One thing I've realized about the miniatures gaming hobby is that you need a lot of terrain unless you want to fight in the desert / plains / snow all the time. Accumulating all of this terrain is practically another hobby unto itself, with a different set of skills required if you're the DIY type of person. For me, I buy as much out-of-the box stuff as possible.
A big terrain challenge is variety. While I've collected a lot of Battlefront's excellent terrain, it's still pretty repetitive unless you buy a lot of it. That gets expensive and brings storage issues into the equation. Additionally, if you game at more than one scale and in different genres you've compounded the terrain issues.
There's not much to do for it, except try to get as much utility from every piece of terrain in your collection. For me, at least, having every game feature that same hill and forest with the same cabin gets a little old. I'm especially tired of my GW gaming mat, which is an unvarying green felt covering.
I've been playing a lot of board games recently, and a few of them (Battle of Westros and Descent 2 come to mind) play like mini games. I realized the answer to my variety problems has been right under my nose for a while. The RPG world has a huge variety of setting and terrains suitable for miniature gaming. You just have to be fine with it being flat, 2d stuff.
Not only was I fine with it, but I was also greatly surprised with it. I've invested in a few Gamemastery flip maps as well as some wilderness "dungeon tiles" from WOTC. These provided a whole new variety of terrain for my gaming. The flip mats are good sized, 24x30" of high gloss finish. I tried to take some pictures of a game but glare ruined it. Still, the look was pretty awesome and I was able to have a fight inside a forest, which is not something I get to do too often. I was using the "Deep Woods" flip mat.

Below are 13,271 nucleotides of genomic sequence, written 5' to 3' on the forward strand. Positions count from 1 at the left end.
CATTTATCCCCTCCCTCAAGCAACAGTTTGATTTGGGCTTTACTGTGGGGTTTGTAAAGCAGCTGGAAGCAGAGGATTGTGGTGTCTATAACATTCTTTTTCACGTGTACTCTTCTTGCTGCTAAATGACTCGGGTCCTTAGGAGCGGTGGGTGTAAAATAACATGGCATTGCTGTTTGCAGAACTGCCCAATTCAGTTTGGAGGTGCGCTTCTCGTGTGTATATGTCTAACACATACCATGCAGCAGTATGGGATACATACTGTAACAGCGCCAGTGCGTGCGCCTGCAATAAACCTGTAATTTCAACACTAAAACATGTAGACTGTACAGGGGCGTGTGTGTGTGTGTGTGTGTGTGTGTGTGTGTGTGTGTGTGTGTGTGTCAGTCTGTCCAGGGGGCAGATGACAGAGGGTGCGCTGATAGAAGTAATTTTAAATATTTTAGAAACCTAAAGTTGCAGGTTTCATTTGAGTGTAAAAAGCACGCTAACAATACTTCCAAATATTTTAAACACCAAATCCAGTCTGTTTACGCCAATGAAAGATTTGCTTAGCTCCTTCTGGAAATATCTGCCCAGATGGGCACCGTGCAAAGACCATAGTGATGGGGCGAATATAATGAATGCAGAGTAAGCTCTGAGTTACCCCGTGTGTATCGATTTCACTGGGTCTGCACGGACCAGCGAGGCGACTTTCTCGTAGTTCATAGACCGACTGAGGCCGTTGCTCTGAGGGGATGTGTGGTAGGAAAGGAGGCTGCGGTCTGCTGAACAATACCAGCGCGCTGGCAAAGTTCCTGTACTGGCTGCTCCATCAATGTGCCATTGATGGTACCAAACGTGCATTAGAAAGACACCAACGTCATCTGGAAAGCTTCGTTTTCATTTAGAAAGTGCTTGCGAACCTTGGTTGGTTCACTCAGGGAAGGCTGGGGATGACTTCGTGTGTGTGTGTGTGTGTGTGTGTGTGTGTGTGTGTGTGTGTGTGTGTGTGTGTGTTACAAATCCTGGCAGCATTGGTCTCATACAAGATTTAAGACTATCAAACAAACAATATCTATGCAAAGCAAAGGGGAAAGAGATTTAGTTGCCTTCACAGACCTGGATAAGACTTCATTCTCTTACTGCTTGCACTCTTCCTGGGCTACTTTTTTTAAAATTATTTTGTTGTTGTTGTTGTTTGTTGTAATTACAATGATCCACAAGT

I took things a step further and added some 3d terrain to the maps, and things looked even better. I snapped a few pictures of a battle between Dark Elves and Beastmen that I played as part of an on-going campaign. The Dark Elves were raiding the Beastmen camp to recover an important artifact that they had unwittingly in their possession.
This play area is a lot smaller than I usually use. However, I've found that in my solo campaigns I basically have mostly wasted space on the tabletop. Preparing terrain for areas that won't even be the focus of the battle makes little sense to me. Most of the battle with my small sized forces only focus into a small section, about the size you see here. With all the terrain in the way, there was a lot of maneuvering and the small area felt a lot larger.
Well, you get the idea by now. If you like variety and don't mind 2D terrain, you should investigate game mats and dungeon tiles. While these are almost exclusively targeted for fantasy games, I can see many of them being "genre neutral." If you pepper in a few 3d pieces, you'll have some pretty sharp looking tables for your games.
Oh, and if anyone cares, the Dark Elves wiped up twice their number of beastmen. Frenzied Witch Elves, while fragile, are really scary in combat. I'm using Savage Worlds for the game, which easily accommodates Warhammer stats. Anyway, the Beastmen eventually broke and ran off the board.